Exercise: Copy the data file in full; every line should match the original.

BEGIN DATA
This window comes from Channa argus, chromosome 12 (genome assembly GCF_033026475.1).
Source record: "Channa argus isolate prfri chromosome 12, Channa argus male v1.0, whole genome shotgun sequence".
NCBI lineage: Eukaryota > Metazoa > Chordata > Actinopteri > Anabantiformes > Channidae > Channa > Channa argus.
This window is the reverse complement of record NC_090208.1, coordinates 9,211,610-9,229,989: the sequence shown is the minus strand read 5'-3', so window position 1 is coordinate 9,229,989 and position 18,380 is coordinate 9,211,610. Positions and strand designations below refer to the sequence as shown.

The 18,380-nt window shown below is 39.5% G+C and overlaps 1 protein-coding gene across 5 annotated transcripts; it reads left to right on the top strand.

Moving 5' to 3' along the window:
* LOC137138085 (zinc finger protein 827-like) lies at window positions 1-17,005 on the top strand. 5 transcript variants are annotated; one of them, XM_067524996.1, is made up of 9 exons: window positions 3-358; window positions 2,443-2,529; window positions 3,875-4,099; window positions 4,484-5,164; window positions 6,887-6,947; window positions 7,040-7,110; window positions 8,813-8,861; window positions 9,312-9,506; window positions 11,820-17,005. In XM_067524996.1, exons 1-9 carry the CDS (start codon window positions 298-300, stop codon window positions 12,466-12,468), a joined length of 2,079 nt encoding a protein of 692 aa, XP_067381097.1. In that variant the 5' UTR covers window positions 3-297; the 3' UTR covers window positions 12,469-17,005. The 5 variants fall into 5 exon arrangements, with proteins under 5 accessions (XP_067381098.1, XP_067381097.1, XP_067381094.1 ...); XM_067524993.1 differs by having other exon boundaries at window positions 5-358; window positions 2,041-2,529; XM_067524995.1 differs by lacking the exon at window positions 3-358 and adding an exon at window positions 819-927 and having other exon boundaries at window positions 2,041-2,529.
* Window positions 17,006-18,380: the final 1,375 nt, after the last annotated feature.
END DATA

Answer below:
This window comes from Channa argus, chromosome 12 (genome assembly GCF_033026475.1).
Source record: "Channa argus isolate prfri chromosome 12, Channa argus male v1.0, whole genome shotgun sequence".
NCBI lineage: Eukaryota > Metazoa > Chordata > Actinopteri > Anabantiformes > Channidae > Channa > Channa argus.
This window is the reverse complement of record NC_090208.1, coordinates 9,211,610-9,229,989: the sequence shown is the minus strand read 5'-3', so window position 1 is coordinate 9,229,989 and position 18,380 is coordinate 9,211,610. Positions and strand designations below refer to the sequence as shown.

The 18,380-nt window shown below is 39.5% G+C and overlaps 1 protein-coding gene across 5 annotated transcripts; it reads left to right on the top strand.

Moving 5' to 3' along the window:
* LOC137138085 (zinc finger protein 827-like) lies at window positions 1-17,005 on the top strand. 5 transcript variants are annotated; one of them, XM_067524996.1, is made up of 9 exons: window positions 3-358; window positions 2,443-2,529; window positions 3,875-4,099; window positions 4,484-5,164; window positions 6,887-6,947; window positions 7,040-7,110; window positions 8,813-8,861; window positions 9,312-9,506; window positions 11,820-17,005. In XM_067524996.1, exons 1-9 carry the CDS (start codon window positions 298-300, stop codon window positions 12,466-12,468), a joined length of 2,079 nt encoding a protein of 692 aa, XP_067381097.1. In that variant the 5' UTR covers window positions 3-297; the 3' UTR covers window positions 12,469-17,005. The 5 variants fall into 5 exon arrangements, with proteins under 5 accessions (XP_067381098.1, XP_067381097.1, XP_067381094.1 ...); XM_067524993.1 differs by having other exon boundaries at window positions 5-358; window positions 2,041-2,529; XM_067524995.1 differs by lacking the exon at window positions 3-358 and adding an exon at window positions 819-927 and having other exon boundaries at window positions 2,041-2,529.
* Window positions 17,006-18,380: the final 1,375 nt, after the last annotated feature.